Page 198 - 86-Book1
P. 198

  LOT 195
Exceptional Exhibition Grade Engraved and Gold Plated Remington-Smoot New Model No. 1 Revolver with Pearl Grips, Leather Bound Case, and Book - Serial no. 285, 30 RF cal., 2 3/4 inch solid rib bbl., gold finish, pearl grips. This incredible revolver is pictured and discussed on pages 338-341 of the included copy of “A Life’s Tapestry of a Collector: The Gamble Collection” by George F. Gamble and R.L. Wilson where it is described as “a rarely encountered engraved Remington. The profuse engraved decoration is of a leaf and vine scroll decor with a grape cluster on each side of the frame, on both sides of the barrel near the cylinder, and on the back strap. The degree of coverage, including detailed border motifs and the hammer, and the overall finesse - as well as the pearl grips - and the gold-plated finish, and the case, suggest that the set was prepared for exhibition purposes. The number 285 suggests early production - although the system used by Remington arms was often of batch numbers, rather than serial numbers. Documented in a handwritten letter dated February 15, 1956, stating that the Remington factory records reveal the revolver to have been gold-plated and of presentation grade, and was shipped to William H. Deagan [sic], General Manager, Merchant’s Dispatch Transportation Company [sic], December 1874. The letter bears the signature of A. Burlingame. The letter no longer accompanies the set. The total manufactured of the Smoot series Remington revolvers is estimated at 31,000. The Merchants Despatch Transportation Company (MDT) was originally part of the American Express Company of New York and was reorganized in 1871 and became part of Cornelius Vanderbilt’s railroad empire after the Civil War. Rather than “William H. Deagan,” the revolver was likely owned by William Geagen of Yonkers, New York, who is listed as the company’s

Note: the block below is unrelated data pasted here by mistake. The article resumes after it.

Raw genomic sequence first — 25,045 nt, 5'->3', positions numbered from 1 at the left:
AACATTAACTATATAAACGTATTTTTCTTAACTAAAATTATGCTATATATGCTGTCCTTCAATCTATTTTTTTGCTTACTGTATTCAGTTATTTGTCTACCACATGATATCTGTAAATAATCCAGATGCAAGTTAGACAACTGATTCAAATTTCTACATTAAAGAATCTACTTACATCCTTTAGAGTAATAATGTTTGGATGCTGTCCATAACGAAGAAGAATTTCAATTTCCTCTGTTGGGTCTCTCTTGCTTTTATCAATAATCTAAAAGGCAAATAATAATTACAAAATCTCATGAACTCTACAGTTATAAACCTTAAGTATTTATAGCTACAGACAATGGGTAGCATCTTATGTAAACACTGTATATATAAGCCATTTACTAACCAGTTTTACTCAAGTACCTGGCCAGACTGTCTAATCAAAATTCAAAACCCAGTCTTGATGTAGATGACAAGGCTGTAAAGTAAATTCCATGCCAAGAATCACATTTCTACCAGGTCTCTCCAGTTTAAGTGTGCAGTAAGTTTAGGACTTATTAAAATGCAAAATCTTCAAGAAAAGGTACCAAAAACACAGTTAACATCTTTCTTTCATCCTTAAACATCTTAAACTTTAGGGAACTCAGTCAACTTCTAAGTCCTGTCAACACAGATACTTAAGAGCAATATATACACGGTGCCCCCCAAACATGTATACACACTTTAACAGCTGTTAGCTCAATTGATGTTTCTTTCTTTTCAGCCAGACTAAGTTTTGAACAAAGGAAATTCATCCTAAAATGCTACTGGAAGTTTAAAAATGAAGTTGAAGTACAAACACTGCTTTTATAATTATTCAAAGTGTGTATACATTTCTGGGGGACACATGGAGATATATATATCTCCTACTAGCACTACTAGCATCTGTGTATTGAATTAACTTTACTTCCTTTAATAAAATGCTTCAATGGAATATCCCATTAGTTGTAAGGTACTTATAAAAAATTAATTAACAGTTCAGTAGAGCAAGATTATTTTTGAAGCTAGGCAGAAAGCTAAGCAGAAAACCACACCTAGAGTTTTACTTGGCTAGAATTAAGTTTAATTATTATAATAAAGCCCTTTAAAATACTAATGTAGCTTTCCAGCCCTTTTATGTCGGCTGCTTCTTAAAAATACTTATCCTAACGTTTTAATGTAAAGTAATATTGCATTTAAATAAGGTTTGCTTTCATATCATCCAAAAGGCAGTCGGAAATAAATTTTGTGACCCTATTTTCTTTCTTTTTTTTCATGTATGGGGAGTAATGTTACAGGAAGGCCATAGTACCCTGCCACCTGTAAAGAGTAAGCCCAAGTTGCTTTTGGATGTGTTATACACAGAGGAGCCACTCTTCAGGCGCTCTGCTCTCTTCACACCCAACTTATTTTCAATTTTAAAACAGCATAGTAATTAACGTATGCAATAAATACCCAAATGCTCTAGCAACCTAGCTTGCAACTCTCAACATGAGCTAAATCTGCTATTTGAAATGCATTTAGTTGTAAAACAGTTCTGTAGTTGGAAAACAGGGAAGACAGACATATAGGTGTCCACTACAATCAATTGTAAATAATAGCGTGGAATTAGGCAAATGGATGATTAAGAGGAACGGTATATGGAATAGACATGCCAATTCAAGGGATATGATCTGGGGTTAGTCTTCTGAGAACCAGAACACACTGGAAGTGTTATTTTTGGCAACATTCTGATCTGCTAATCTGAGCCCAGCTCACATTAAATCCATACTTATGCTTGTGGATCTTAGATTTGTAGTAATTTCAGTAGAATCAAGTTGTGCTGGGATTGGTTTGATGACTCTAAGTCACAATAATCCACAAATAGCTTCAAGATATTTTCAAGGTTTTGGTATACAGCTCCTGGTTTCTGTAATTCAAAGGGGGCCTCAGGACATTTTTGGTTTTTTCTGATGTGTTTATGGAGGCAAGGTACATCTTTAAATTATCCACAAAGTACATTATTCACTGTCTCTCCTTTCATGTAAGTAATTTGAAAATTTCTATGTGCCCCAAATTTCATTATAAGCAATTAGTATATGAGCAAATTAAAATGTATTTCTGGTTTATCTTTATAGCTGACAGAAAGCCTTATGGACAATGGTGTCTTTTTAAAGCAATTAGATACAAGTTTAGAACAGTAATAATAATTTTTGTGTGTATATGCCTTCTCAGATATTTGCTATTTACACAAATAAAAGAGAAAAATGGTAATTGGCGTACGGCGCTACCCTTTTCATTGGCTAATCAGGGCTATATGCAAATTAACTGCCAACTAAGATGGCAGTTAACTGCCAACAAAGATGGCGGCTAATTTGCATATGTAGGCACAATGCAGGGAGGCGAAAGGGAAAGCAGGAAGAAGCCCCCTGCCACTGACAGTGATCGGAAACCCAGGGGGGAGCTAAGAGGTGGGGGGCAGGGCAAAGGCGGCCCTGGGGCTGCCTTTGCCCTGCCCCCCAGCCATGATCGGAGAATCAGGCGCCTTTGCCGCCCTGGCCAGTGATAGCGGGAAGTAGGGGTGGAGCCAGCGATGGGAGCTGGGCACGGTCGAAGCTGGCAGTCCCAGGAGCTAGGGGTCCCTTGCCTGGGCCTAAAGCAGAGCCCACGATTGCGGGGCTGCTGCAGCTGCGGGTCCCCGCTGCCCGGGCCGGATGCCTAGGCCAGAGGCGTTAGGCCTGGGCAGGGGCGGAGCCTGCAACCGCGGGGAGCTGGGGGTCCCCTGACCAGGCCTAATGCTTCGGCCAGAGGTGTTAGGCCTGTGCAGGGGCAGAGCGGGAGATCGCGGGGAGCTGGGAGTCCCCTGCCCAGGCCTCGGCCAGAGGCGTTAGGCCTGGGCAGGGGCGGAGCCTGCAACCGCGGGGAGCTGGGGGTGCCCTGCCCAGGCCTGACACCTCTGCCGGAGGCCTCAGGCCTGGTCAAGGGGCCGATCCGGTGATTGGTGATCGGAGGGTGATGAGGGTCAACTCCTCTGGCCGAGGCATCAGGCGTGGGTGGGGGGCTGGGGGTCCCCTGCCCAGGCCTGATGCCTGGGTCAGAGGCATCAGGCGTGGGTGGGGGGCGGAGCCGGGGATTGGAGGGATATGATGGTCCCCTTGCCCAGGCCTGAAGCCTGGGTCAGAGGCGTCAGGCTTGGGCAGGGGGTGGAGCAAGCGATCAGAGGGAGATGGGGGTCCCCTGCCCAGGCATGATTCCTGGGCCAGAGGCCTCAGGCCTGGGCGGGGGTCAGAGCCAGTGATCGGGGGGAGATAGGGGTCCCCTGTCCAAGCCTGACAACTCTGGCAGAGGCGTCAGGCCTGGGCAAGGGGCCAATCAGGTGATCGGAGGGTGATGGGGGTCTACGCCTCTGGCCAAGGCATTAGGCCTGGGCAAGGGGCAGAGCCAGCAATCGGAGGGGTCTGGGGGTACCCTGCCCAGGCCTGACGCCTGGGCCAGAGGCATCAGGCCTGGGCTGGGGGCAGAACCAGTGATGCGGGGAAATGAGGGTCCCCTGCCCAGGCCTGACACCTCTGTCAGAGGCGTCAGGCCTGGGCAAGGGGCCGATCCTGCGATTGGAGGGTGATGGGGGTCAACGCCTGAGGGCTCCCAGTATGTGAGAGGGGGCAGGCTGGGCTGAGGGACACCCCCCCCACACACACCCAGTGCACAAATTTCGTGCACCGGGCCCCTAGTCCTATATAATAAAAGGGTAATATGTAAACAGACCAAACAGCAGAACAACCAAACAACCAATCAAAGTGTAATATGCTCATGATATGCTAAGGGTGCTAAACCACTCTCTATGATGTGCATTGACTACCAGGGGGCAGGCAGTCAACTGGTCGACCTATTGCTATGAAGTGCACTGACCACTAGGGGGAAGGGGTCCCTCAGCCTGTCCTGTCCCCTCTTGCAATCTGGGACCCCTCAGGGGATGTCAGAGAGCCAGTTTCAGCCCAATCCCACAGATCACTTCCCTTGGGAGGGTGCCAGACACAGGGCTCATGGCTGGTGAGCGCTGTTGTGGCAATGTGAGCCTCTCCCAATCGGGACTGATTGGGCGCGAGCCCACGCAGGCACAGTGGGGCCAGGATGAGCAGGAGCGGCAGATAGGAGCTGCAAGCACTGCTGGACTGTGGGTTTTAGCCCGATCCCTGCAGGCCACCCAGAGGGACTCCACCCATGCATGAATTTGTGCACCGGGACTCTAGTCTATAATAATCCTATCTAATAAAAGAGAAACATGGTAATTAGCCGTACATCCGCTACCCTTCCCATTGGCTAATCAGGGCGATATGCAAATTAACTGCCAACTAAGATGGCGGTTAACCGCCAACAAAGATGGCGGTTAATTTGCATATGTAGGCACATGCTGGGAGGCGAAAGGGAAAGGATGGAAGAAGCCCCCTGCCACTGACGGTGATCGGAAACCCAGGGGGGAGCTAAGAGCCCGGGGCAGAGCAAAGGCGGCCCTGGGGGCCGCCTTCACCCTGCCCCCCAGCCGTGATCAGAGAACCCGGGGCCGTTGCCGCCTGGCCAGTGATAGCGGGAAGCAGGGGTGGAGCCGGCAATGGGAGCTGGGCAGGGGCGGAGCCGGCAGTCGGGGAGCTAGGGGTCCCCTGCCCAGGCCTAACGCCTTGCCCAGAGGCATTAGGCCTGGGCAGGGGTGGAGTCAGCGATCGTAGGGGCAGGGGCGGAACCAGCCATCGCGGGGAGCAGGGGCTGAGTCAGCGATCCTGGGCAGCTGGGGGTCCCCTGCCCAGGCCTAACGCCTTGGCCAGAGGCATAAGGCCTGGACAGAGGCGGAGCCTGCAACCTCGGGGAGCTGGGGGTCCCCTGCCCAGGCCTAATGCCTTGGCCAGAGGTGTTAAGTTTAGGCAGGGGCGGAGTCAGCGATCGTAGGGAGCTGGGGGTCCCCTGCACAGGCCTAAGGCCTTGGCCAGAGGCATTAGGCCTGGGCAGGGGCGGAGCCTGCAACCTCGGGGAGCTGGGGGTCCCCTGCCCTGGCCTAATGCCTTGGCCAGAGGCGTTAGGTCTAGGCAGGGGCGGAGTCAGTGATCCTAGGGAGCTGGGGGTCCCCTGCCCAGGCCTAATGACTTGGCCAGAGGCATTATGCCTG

general agent and later general traffic manager in New York City. He retired in October 1899 due to failing health after 40 years with the company per a circular issued by Arthur Mill, vice-president and general manager of the company, published in “Railway World” and other publications in October 1899. He died from stomach cancer only a few days after his resignation.
The revolver has “E. REMINGTON & SONS. ILION. N.Y. PAT. W.S. SMOOT. OCT. 21. 1873.” marked on the upper rib, blade and notch sights, an ejector on the right, incredibly high coverage grape leaf, floral, and scroll etching and engraving cover nearly all of the surfaces aside from the bottom, niter blue screws, gold plated remaining components, matching serial numbers (cylinder has “5”), and a lovely pair of smooth pearl grips. It comes in a hazelnut colored leather bound case with fitted interior with red satin lining. CONDITION: Excellent with 95% plus original gold remaining, fading slightly on the back strap, distinct embellishment throughout, strong original niter blue on most of the screws, and minor age and handling related wear. The grips are also excellent and have lovely iridescent colors and smooth surfaces. Mechanically excellent. The case is fine and has moderate storage wear including some tears on the lining. This is easily one of the finest of all Remington-Smoot revolvers and will add beauty and interest to any antique arms collection. Provenance: The George F. Gamble Collection. Estimate: 25,000 - 47,500

   196   197   198   199   200